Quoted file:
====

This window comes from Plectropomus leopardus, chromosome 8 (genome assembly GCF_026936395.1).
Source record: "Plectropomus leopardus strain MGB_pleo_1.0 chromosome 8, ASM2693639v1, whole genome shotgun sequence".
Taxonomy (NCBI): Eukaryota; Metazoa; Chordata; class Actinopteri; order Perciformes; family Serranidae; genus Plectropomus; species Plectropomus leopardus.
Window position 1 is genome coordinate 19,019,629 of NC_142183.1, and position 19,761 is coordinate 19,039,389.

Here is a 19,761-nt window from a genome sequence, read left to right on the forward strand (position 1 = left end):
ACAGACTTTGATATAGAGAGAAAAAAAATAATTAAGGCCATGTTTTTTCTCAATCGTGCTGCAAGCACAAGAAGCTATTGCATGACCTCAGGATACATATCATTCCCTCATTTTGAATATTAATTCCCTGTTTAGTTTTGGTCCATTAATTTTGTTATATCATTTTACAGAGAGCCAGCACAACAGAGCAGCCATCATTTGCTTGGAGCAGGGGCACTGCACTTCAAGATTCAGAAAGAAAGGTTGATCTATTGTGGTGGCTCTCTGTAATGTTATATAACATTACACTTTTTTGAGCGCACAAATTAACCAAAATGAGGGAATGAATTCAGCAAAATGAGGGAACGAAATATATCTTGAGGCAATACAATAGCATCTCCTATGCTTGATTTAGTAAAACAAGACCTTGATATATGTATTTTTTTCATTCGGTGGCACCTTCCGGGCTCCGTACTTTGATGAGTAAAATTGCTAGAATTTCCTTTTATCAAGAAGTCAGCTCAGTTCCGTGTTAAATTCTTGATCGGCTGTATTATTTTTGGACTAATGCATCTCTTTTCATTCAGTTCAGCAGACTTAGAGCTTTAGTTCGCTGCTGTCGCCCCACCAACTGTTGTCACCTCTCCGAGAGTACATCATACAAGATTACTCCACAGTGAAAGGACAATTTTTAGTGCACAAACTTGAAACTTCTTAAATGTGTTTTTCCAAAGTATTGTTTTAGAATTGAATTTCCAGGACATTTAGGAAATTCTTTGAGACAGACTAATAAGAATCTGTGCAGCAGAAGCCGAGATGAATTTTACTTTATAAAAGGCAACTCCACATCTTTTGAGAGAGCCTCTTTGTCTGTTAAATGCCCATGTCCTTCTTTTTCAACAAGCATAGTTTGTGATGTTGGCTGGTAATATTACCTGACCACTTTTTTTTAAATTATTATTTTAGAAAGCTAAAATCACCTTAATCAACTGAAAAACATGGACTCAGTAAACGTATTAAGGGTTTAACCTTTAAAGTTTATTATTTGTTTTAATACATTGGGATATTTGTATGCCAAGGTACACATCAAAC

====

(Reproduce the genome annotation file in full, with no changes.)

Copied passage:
This window comes from Plectropomus leopardus, chromosome 8 (genome assembly GCF_026936395.1).
Source record: "Plectropomus leopardus strain MGB_pleo_1.0 chromosome 8, ASM2693639v1, whole genome shotgun sequence".
Taxonomy (NCBI): Eukaryota; Metazoa; Chordata; class Actinopteri; order Perciformes; family Serranidae; genus Plectropomus; species Plectropomus leopardus.
Window position 1 is genome coordinate 19,019,629 of NC_142183.1, and position 19,761 is coordinate 19,039,389.

Here is a 19,761-nt window from a genome sequence, read left to right on the forward strand (position 1 = left end):
ACAGACTTTGATATAGAGAGAAAAAAAATAATTAAGGCCATGTTTTTTCTCAATCGTGCTGCAAGCACAAGAAGCTATTGCATGACCTCAGGATACATATCATTCCCTCATTTTGAATATTAATTCCCTGTTTAGTTTTGGTCCATTAATTTTGTTATATCATTTTACAGAGAGCCAGCACAACAGAGCAGCCATCATTTGCTTGGAGCAGGGGCACTGCACTTCAAGATTCAGAAAGAAAGGTTGATCTATTGTGGTGGCTCTCTGTAATGTTATATAACATTACACTTTTTTGAGCGCACAAATTAACCAAAATGAGGGAATGAATTCAGCAAAATGAGGGAACGAAATATATCTTGAGGCAATACAATAGCATCTCCTATGCTTGATTTAGTAAAACAAGACCTTGATATATGTATTTTTTTCATTCGGTGGCACCTTCCGGGCTCCGTACTTTGATGAGTAAAATTGCTAGAATTTCCTTTTATCAAGAAGTCAGCTCAGTTCCGTGTTAAATTCTTGATCGGCTGTATTATTTTTGGACTAATGCATCTCTTTTCATTCAGTTCAGCAGACTTAGAGCTTTAGTTCGCTGCTGTCGCCCCACCAACTGTTGTCACCTCTCCGAGAGTACATCATACAAGATTACTCCACAGTGAAAGGACAATTTTTAGTGCACAAACTTGAAACTTCTTAAATGTGTTTTTCCAAAGTATTGTTTTAGAATTGAATTTCCAGGACATTTAGGAAATTCTTTGAGACAGACTAATAAGAATCTGTGCAGCAGAAGCCGAGATGAATTTTACTTTATAAAAGGCAACTCCACATCTTTTGAGAGAGCCTCTTTGTCTGTTAAATGCCCATGTCCTTCTTTTTCAACAAGCATAGTTTGTGATGTTGGCTGGTAATATTACCTGACCACTTTTTTTTAAATTATTATTTTAGAAAGCTAAAATCACCTTAATCAACTGAAAAACATGGACTCAGTAAACGTATTAAGGGTTTAACCTTTAAAGTTTATTATTTGTTTTAATACATTGGGATATTTGTATGCCAAGGTACACATCAAAC